Nick Saban talks about recruiting in South Florida
Oklahoma wide receiver Marquise “Hollywood” Brown strolled into Hard Rock Stadium on Thursday with a sense of euphoria.
His smile coupled with the bright necklace reading “HOLLY5WOOD” said it all.
“I love where I’m from,” Brown, a Chaminade-Madonna alumnus, said. “I love where I come from for the people, and I just love supporting them.”
It’s a sentiment felt on both teams.
For nine Alabama and Oklahoma players, Saturday’s Orange Bowl game is more than just a College Football Playoff semifinal.
It’s also a homecoming.
Their football careers started here. They won high school championships here.
And now, their last hurdle to reach the national championship game will take place here.
The sheer amount of football talent coming out of South Florida is hard to deny.
And it remains present among top college football programs.
There are 107 players whose prep careers started in either Miami-Dade or Broward counties currently on top-25 teams, based on the final College Football Playoff rankings. Eight of those teams have at least five players from the area and 13 have at least one area player who has started at least half of its games this season.
“There’s great high school football here,” said Alabama coach Nick Saban, who has five area players on his roster this season.
Twelve are still in the running for a national title and at least 10 South Florida players have been involved in the College Football Playoff since it started in 2014.
“Down here, we compete hard,” said Alabama wide receiver Jerry Jeudy, a Deerfield Beach alumnus. “There’s a lot of great football players, so when you have a lot of great football players who compete hard, that just turns you into a different breed.”
Jeudy is not the first South Florida wide receiver to make his name with the Alabama Crimson Tide.
He certainly won’t be the last if Saban has anything to do with it.
It started with Amari Cooper, out of Miami Northwestern, from 2012-2014 before becoming a first-round pick by the Oakland Raiders. Calvin Ridley followed from 2015-2017 and became a first-round pick by the Atlanta Falcons.
“I thought I could do the same,” Jeudy said.
He’s on the right path.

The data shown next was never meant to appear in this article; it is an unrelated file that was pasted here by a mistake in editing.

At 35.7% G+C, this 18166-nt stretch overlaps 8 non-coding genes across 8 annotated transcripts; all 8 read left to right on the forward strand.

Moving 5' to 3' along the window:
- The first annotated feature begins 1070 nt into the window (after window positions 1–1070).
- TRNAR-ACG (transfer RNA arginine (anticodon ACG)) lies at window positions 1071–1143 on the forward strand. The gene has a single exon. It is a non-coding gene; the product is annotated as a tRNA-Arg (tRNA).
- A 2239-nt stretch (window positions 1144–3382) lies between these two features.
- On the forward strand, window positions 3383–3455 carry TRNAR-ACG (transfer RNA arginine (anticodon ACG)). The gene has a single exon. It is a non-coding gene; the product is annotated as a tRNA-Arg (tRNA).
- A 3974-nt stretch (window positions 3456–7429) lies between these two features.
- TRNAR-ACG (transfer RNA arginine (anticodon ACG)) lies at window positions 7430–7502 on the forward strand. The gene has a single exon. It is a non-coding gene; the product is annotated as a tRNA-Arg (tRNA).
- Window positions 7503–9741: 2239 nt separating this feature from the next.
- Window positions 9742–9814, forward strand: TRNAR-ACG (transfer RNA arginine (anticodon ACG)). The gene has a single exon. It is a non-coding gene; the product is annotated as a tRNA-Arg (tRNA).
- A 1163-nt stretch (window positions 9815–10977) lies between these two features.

Jeudy, a sophomore, led Alabama with 1,103 yards and 12 touchdowns on 59 catches this year en route to winning the Biletnikoff Award given annually to the country’s best wide receiver. His 18.69 yards per catch ranked second nationally among players with at least 50 catches.
And he did this on a team that has five players with at least 500 receiving yards and five touchdowns this season.
“He’s such a talented receiver,” Alabama co-offensive coordinator Josh Gattis said. “He’s got elite body control. He has the ability to stop his body on a dime. ... He understands what he needs to do.”
Patrick Surtain II first felt the nerves against Texas A&M.
The former Plantation American Heritage standout already had three games under his belt at Alabama, but that game against the Aggies this year marked his first career start.
“I had a lot of jitters going in,” Surtain said, “but throughout the season, I gained more and more confidence.”
The rest of the year turned out pretty well for him. Surtain has started the last 10 games at cornerback. He recorded his first collegiate interception in that Texas A&M game. His six pass breakups are tied for fifth among SEC freshmen.
“He’s got a maturity about him that’s beyond his years, and he’s been a really, really consistent player,” Saban said. “He’s bright, he’s smart, he’s got very good football intuition. He understands what you’re trying to get done and what you’re trying to do and goes out there and executes it fairly well, especially for his experience and his age.”
Surtain also has another factor that is in line with the Crimson Tide: He’s a winner.
His last loss came in the 2015 Class 5A state title game. That’s 43 consecutive wins and counting.
“We want to keep it that way, too,” Alabama defensive backs coach Karl Scott said.
More importantly, Scott wants to see Surtain continue to develop as a true lockdown corner.
“He’s going to be one of the good ones,” Scott said. “The good thing about him is he hasn’t even scratched his potential yet. He has a long way to go, but I’m excited about him.”
Wait for it
But for every player like Surtain who comes into a top program and makes an immediate impact, there are players like Nik Bonitto who have to wait their turn to get on the field.
Bonitto, a former four-star prospect out of St. Thomas Aquinas, has played in just three games during his first season at Oklahoma while being relegated mostly to scout team duties.
“It was really humbling,” Bonitto said. “It made me realize there’s things I do still need to work on whereas in high school I may have been at the top and had some things I didn’t really notice I had to work on.”
And then there are the players like Brown, whose success stories had to go through speed bumps in order to happen.
After his high school career ended, Brown played a season at College of the Canyons, a junior college in California, before being seen as a potential playmaker at a major college football program.
It was off to Oklahoma after that, where Brown has caught 132 passes for 2,413 yards and 17 touchdowns over the past two years.
“I never really had that in my mind that I’m not going to make it,” Brown said. “I always knew that someway, somehow I was going to make it happen.”
Oklahoma coach Lincoln Riley added: “Keep in mind, last year even about halfway throughout the season, he was a reserve for us. He was a two. [He] really took off the second half of last year, has gained confidence. ... He’s been one of the more explosive players in the country now for about a year and a half, and it’s been a huge part of our offense.”
Don’t expect the trend to end anytime soon.
”We’re going to continue to try to get some more good players from here,” Saban said, “because we’ve had success in the past.”